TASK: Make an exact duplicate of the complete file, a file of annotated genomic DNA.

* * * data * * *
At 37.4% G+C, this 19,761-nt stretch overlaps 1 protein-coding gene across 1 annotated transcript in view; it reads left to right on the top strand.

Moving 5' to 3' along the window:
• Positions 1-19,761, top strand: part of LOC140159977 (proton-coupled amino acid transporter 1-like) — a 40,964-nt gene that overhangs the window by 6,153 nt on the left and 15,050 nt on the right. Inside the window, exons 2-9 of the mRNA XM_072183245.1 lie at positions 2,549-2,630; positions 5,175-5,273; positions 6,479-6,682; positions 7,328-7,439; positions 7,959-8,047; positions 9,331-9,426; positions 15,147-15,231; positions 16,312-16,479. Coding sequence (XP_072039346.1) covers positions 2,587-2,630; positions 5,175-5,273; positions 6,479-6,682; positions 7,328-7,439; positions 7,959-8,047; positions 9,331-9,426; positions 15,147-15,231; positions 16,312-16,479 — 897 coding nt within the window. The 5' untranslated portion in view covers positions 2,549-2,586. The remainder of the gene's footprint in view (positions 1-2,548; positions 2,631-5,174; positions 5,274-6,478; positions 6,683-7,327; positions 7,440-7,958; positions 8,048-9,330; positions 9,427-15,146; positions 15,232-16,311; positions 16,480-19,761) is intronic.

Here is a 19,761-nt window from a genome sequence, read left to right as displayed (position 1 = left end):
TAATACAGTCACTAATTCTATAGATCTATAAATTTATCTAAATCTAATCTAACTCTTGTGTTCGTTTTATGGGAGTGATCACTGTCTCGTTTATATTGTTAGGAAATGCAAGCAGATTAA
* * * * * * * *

At 37.4% G+C, this 19,761-nt stretch overlaps 1 protein-coding gene across 1 annotated transcript in view; it reads left to right on the top strand.

Moving 5' to 3' along the window:
• Positions 1-19,761, top strand: part of LOC140159977 (proton-coupled amino acid transporter 1-like) — a 40,964-nt gene that overhangs the window by 6,153 nt on the left and 15,050 nt on the right. Inside the window, exons 2-9 of the mRNA XM_072183245.1 lie at positions 2,549-2,630; positions 5,175-5,273; positions 6,479-6,682; positions 7,328-7,439; positions 7,959-8,047; positions 9,331-9,426; positions 15,147-15,231; positions 16,312-16,479. Coding sequence (XP_072039346.1) covers positions 2,587-2,630; positions 5,175-5,273; positions 6,479-6,682; positions 7,328-7,439; positions 7,959-8,047; positions 9,331-9,426; positions 15,147-15,231; positions 16,312-16,479 — 897 coding nt within the window. The 5' untranslated portion in view covers positions 2,549-2,586. The remainder of the gene's footprint in view (positions 1-2,548; positions 2,631-5,174; positions 5,274-6,478; positions 6,683-7,327; positions 7,440-7,958; positions 8,048-9,330; positions 9,427-15,146; positions 15,232-16,311; positions 16,480-19,761) is intronic.

Here is a 19,761-nt window from a genome sequence, read left to right as displayed (position 1 = left end):
TAATACAGTCACTAATTCTATAGATCTATAAATTTATCTAAATCTAATCTAACTCTTGTGTTCGTTTTATGGGAGTGATCACTGTCTCGTTTATATTGTTAGGAAATGCAAGCAGATTAA